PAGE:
Early Waves in the U.S.A: The Natatorium
The first known wave pool in the United States could be found next to the chilly Pacific waters on the coast of Oregon: The Bayocean Natatorium.
Bayocean was a planned resort community founded in 1906 on the Tillamook Spit on Tillamook Bay. By 1910 it boasted a hotel, ballroom, restaurants and of course the natatorium and billed itself as "The Playgound of the Pacific Northwest."
So what exactly is a "natatorium," acording to Wikipedia:
A natatorium (plural: natatoria) is a building containing a swimming pool. In Latin, a cella natatoria was a swimming pool in its own building, although it is sometimes also used to refer to any indoor pool even if not housed in a dedicated building (e.g., a pool in a school or a fitness club).
Interestingly Natatoria were a popular feature along the Oregon coast from 1910 to the 1930s. Using heated ocean water (necessary in the days before wetsuits), the indoor pools were not only for swimming but offered all the usual resort amenities. Newport, Cannon Beach and Seaside, Oregon each had a natatorium. Only the Seaside building still stands and it was converted to an aquarium in 1978.
The Bayocean Natorium, however was unique. It had waves created by "an early wave generating machine." It is unclear what mechanisms were used to generate the waves, but given its opening date, it likely used technology similar to the Undosa on Lake Stramberg in Germany. There are no images of the actual waves. However, in the photo below the focus of the swimmers in the pool, and the gaze of the audience above seem to indicate they are waiting for a wave to be formed.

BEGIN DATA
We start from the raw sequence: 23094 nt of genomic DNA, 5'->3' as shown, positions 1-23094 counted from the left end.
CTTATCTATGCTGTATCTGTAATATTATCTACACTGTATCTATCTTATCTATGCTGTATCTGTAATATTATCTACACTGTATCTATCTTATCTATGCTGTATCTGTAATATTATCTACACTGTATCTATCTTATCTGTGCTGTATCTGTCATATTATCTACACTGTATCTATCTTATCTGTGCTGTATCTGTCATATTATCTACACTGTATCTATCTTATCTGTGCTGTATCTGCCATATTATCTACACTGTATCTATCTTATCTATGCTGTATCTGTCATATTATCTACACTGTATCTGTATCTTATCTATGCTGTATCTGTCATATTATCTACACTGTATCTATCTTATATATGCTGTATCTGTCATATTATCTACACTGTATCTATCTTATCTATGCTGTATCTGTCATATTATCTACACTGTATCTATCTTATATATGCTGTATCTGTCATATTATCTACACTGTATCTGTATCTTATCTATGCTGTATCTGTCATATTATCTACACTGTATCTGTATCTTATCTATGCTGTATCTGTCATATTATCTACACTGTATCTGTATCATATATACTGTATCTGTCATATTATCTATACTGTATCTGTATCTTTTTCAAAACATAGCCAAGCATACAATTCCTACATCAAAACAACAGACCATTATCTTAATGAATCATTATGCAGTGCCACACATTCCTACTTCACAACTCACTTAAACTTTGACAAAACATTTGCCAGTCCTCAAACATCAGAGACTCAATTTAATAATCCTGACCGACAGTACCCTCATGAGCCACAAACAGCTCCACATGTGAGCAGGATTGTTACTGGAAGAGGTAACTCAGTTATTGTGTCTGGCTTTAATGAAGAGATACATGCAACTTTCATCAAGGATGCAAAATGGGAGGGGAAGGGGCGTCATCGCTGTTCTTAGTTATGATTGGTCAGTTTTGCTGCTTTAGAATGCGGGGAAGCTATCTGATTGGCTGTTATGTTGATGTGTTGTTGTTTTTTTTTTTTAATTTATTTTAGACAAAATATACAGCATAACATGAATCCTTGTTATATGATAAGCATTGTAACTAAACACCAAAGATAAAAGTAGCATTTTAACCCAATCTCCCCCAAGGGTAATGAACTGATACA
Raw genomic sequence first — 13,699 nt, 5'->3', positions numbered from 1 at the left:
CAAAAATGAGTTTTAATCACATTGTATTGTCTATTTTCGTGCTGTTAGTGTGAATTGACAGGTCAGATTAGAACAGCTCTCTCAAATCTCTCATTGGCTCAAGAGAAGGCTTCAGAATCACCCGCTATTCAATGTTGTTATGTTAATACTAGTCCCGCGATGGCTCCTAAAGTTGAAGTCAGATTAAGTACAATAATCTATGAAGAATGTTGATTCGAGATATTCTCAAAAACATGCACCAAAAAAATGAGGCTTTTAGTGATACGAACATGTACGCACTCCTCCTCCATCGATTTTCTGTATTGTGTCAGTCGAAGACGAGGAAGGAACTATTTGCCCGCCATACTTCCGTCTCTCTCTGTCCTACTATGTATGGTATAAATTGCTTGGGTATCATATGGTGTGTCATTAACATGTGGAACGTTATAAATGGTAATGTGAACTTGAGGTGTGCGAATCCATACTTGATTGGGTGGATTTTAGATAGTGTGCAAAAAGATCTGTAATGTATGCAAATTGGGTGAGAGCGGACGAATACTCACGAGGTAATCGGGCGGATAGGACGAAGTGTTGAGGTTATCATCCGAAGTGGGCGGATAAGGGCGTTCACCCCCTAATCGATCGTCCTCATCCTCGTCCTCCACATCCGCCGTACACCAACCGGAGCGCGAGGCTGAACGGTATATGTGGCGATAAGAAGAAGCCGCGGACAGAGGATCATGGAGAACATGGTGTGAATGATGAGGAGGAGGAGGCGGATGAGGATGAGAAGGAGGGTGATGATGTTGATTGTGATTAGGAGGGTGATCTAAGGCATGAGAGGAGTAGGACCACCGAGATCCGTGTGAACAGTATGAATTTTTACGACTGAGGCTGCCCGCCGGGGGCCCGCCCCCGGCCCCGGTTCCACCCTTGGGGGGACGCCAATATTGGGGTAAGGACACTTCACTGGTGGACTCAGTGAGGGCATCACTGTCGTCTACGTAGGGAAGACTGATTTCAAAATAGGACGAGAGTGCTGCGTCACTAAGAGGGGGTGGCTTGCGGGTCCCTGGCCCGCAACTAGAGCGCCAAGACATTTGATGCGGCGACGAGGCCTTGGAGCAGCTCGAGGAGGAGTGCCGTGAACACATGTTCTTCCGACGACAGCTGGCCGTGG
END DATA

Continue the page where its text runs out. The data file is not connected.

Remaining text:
Sadly, the Bayocean Natorium was destroyed in 1932 by actual ocean waves during a massive storm. The rest of the resort was further destroyed in subsequent years and storms. By 1952 Bayocean had become an island and in 1971 it vanished into the sea -- henceforth to be known as "the town that fell into the sea."
Although Bayocean Natatorium was a wave pool, it never recoded any actual surfers and boards riding it's waves, which after all, is what todays' wave makers strive for. But we can make an obscure link to natatoria and surfers.
First, we had the "Hawaiian surfers" in the 1929 Munich indoor wave pool newsreel clip. The pool an example of a natatorium and the surfers perhaps Duke Kahanamoku and his brother. Meanwhile on the shores of Waikiki, is the Waikiki Natatorium War Memorial, which...
Opened on Aug. 24, 1927, the birthday of Olympic Gold Medalist and godfather of modern surfing, Duke Kahanamoku, who dives in for the first ceremonial swim before a cheering, capacity crowd of more than 7,000.
Although called a natatorium, the Hawaiian pool is not covered, has no man-made waves, but is by waves. Now here is what brings waves, pools, natatoria and surfing all together.
According to 1965 Surfer magazine interview, the Duke said his worst wipeout was on a 25-foot wave outside of the Waikiki Natatorium War Memorial, where they were coming one right after the other.